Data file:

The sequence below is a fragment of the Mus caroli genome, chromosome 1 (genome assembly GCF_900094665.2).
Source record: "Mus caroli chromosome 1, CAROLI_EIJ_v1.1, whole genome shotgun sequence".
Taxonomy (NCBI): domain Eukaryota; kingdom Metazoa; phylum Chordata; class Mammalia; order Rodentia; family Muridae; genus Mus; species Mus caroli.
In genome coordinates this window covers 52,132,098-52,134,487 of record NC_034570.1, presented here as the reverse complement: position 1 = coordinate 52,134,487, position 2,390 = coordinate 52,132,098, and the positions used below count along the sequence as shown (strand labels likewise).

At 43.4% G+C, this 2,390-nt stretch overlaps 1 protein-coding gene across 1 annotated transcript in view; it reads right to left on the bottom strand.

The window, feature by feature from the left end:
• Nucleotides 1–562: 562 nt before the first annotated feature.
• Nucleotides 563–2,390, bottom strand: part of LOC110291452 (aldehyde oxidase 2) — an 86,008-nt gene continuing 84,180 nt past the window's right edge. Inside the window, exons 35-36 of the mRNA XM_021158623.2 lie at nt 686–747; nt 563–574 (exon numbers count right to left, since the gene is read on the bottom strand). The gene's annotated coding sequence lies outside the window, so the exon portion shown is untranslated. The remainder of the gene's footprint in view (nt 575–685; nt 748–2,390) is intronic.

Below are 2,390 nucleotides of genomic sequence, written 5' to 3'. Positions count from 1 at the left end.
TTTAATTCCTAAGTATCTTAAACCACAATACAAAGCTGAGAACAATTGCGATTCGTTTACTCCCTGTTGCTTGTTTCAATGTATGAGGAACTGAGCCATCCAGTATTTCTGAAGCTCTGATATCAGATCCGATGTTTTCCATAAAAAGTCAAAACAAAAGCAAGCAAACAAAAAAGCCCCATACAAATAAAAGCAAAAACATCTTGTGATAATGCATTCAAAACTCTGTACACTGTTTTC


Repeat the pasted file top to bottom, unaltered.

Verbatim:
The sequence below is a fragment of the Mus caroli genome, chromosome 1 (genome assembly GCF_900094665.2).
Source record: "Mus caroli chromosome 1, CAROLI_EIJ_v1.1, whole genome shotgun sequence".
Taxonomy (NCBI): domain Eukaryota; kingdom Metazoa; phylum Chordata; class Mammalia; order Rodentia; family Muridae; genus Mus; species Mus caroli.
In genome coordinates this window covers 52,132,098-52,134,487 of record NC_034570.1, presented here as the reverse complement: position 1 = coordinate 52,134,487, position 2,390 = coordinate 52,132,098, and the positions used below count along the sequence as shown (strand labels likewise).

At 43.4% G+C, this 2,390-nt stretch overlaps 1 protein-coding gene across 1 annotated transcript in view; it reads right to left on the bottom strand.

The window, feature by feature from the left end:
• Nucleotides 1–562: 562 nt before the first annotated feature.
• Nucleotides 563–2,390, bottom strand: part of LOC110291452 (aldehyde oxidase 2) — an 86,008-nt gene continuing 84,180 nt past the window's right edge. Inside the window, exons 35-36 of the mRNA XM_021158623.2 lie at nt 686–747; nt 563–574 (exon numbers count right to left, since the gene is read on the bottom strand). The gene's annotated coding sequence lies outside the window, so the exon portion shown is untranslated. The remainder of the gene's footprint in view (nt 575–685; nt 748–2,390) is intronic.

Below are 2,390 nucleotides of genomic sequence, written 5' to 3'. Positions count from 1 at the left end.
TTTAATTCCTAAGTATCTTAAACCACAATACAAAGCTGAGAACAATTGCGATTCGTTTACTCCCTGTTGCTTGTTTCAATGTATGAGGAACTGAGCCATCCAGTATTTCTGAAGCTCTGATATCAGATCCGATGTTTTCCATAAAAAGTCAAAACAAAAGCAAGCAAACAAAAAAGCCCCATACAAATAAAAGCAAAAACATCTTGTGATAATGCATTCAAAACTCTGTACACTGTTTTC